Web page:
outh by lands 6f Nias Miller,. and
est by the Quackenbush lands."
Purchaser to pay for papers.
. E. B. GAMBLE,
Sheriff Clarendon County.
TATE OF SOUT . CAROLINA,
COURT OF COMMON PLEAS.
he Sumter Savings Bank, Plaintiff
. P. Roland and D. M. Green, De
udgment for Foreclosure -and Sale.
UNDER AND BY VIRTUE OF A
udgment Order of -the Court 'of:
ommon Pleas, in the above stated'
.rtion, to me directe, -bearing date
~ebruary 19th, 1909, I' ill sell at
>ublic auction' to the highest .bid
er for cash; at Clarendon Court
louse, at Manning, in said county,
ithin the legal hours, for judicial
ales, on Monday, the 5th -day of
kpril, 1909, being saleaday, the fol
owing described real estate:
"All that tract of land in Claren
Ion County, in said State, lying on
he East .side of Pudding Swamp,
iontaining fifty-six acres, more or
ess, bounded on the North by land
>f R. R. Tomlinson; East by land' of'
be Estate of Robertson; South by.
and of Green. and West by the said
That other parcel -of 'land in said
ounty and State, containing forty
wo acres, more or less, bounded on
he North by land of R. R. Tomlin
on, East by S. C. Turbeville, and
south and West by land of.the Estate
>f Robertson. Said land being more
lly represented on a plat made by
samuel Tomlinson, dated November
Purchaser to pa for ppes.
Sheriff Clarendon County.
state of South Carolina,
Sy James M. Windhamn, Esq., Probate
pHEREAS. Malachi Cantey 'made
Isuit to m'e, to grant him Letters of
dinistration of the Estate and Effects
f James Cantey.
These are therefore to cite and ad
tonish all and singular the kindred
nd creditors of the said James
~antey, deceased, that they be and
ppear before me, in the Court of Pro
ate, to be held at Manning on the
5th day of March next, after publica
ion thereof, at 11 o'clock in the fore
oon, to show cause, if any they have,
r~hy the said administration should not
Given under my hand, this 8th day
f Marcb, A. D. 1909.
JAMES M. WINDHAM,
[SEAL.] Judge of Probate.
TATE OF SOUTH CAROLiNA,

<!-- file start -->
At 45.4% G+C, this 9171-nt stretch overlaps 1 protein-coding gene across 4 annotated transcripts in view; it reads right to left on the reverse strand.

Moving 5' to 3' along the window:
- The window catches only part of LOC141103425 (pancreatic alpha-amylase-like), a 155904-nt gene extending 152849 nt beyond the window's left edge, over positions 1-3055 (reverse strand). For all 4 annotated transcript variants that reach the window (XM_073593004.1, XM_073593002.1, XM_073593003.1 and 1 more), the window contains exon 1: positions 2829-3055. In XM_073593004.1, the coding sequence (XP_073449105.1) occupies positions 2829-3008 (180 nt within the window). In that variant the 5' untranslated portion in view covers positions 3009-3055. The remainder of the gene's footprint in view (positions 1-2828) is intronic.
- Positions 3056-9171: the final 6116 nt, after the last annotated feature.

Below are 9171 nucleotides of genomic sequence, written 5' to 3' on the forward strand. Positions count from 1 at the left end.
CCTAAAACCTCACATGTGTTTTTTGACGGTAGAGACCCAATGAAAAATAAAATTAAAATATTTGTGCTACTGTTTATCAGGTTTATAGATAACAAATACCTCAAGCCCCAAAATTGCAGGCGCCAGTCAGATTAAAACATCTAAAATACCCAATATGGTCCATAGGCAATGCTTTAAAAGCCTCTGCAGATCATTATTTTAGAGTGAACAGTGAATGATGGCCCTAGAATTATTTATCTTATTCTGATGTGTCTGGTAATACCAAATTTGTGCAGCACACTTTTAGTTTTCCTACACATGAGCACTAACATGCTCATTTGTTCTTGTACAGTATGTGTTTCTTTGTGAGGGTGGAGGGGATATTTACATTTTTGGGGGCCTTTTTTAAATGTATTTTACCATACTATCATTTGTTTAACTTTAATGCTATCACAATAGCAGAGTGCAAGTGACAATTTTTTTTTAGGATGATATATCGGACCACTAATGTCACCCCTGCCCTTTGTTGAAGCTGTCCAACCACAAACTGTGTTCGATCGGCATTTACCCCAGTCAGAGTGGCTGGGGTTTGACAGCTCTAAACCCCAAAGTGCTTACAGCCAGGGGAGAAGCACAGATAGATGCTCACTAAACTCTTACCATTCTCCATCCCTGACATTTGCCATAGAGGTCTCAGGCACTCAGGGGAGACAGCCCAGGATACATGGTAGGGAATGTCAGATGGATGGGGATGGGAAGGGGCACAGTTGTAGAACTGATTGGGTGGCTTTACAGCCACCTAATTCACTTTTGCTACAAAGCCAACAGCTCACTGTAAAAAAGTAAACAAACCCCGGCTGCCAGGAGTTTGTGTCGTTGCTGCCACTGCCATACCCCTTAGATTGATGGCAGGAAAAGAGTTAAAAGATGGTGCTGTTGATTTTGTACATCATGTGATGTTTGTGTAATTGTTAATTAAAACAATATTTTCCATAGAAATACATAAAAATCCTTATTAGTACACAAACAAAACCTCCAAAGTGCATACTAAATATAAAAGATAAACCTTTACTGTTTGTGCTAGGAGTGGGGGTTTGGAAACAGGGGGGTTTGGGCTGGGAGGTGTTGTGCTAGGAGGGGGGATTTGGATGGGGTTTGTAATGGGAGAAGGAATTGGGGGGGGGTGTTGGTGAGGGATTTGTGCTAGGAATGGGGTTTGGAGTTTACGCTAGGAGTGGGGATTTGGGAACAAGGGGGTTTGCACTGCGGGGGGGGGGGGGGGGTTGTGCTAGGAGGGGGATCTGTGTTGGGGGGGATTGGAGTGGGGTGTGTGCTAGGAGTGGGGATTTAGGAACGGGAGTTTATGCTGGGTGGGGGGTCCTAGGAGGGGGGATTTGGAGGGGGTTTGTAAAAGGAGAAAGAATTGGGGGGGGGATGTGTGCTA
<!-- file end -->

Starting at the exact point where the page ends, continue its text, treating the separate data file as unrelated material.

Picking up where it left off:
County of Clarendon.
3y James M. Windham, Esq., JTudge
iHEREAS, Henry M. Mims made
isuit to me to grant him Letters
>f Administration of the estate and
ffets of George B. Mims.
These are therefore to cite and ad
nonish all and singular the kindred
nd creditors of the said George B.
1ims, deceased, that they be and
ppear before me~in the Court of Pro
ate, to be held at Manning, S. C.. on
he 95th day of March next, after
ablication hereof,at 11 o'clock in
he forenoon, to show cause, if any
hey have, why the said administra
ion should not be granted.
Given under my hand, this 9th
lay of March, A. D. 1909.
JAMES M. WINDHAM,
[SEAL.i, Judge of Probate.
rescribes Dr. Blosser's Catarrh Remedy.
Dear Sirs-I first us-l your Catarrh Unie In
he case of my son, who had chronic naso-phar
ngeal catarrh, with great benefit to him. I
f ten prescribe it for other of my patients, and
think it is ouite the finest remedy for catarrh
hat has ever been placed on the market.
Thanking you ror pnst favors, Iam,
ME.Torec, S. C.
Dear Sirs-Your medicine is winning fast in
ie. o no eno ta hs faled n oe
nstance where It has been fairiy tried.
Very trul yrs, H LLN
Dr. Blosser's Catarrh Remedy is for sale by
L. R?. Boger, Manning, S. C. A month's treat
nent for s1.00. A free sample for the asking.
A postal card will bring it by mail.
Bucklen's Arnica Salve
nhe Dest Salve in The World.
TIe Bank of Ma.nig,
Manning, S. C.
Capital Stock................. $40,000
Surplus. . .............. ... 40,000
Stockholders' Liability........ 40,000
Total Protection to Depositors. $120,000
A LITTLE TALK
with our President or Cashier will soon
convince you of the ' advisability of.
Banking with us.
and connection of this Bank assure safe -
and profitable management of all your
Everything of the best f
the personal wear and adorn
ment of both sexes.
We fill mail orders carefufly
Charleston, . C
Eat and GrowFat
FRESr MEATS AT
Give us a Trial
Cla-rk -& Hugii
PUTTING IN OPEN PLUMBIN
in place of the dld enclosed pilnnbing d.
that hid~the germs of -diseaseis'wham~~
we are called, upon contionally now to
do. We will fit up your abathroom n
the latest modern- fittings inatub; *sh
bsin, foot tub and shower--bat a
figures that will enable yondo chave -~;z
this luxury at a reasonable cost.
127-129 King Stret, Charleston, C -&
OR MONEY REPUNDfO.D
Arant's Drug Store.
DR. J. A. COLE,
Upstairs over Bank of Manning.
MANNING, S. C.
Phone No '77.
DR. J. FRANK GEIGER.
MANNING, S. C.
W. C. DAVIS. J. A. WEINBERG.
LAVIS & WEINBERG,
ATTORNEYS AT LAW ,
MANNING, S. C.
Prompt attention given to collections.
J H. LESESNE,
ATTORNEY AT LAW,
MANNING, S. C.
I McSWAIN WOODS,
U e ATTORNEY AT LAW,.
Manning, S. C
Office Over Levi's Store.
. 0. PURDY. 5- 0L17V0R O'R
P URDY & O'BRYAN,
Attorneys and Counselors at Law,
-MANNING, S. C.
* HARLTON DtrRANT,
ATTORNEY AT LAW,
Ma..s Kidneys and Bladder Right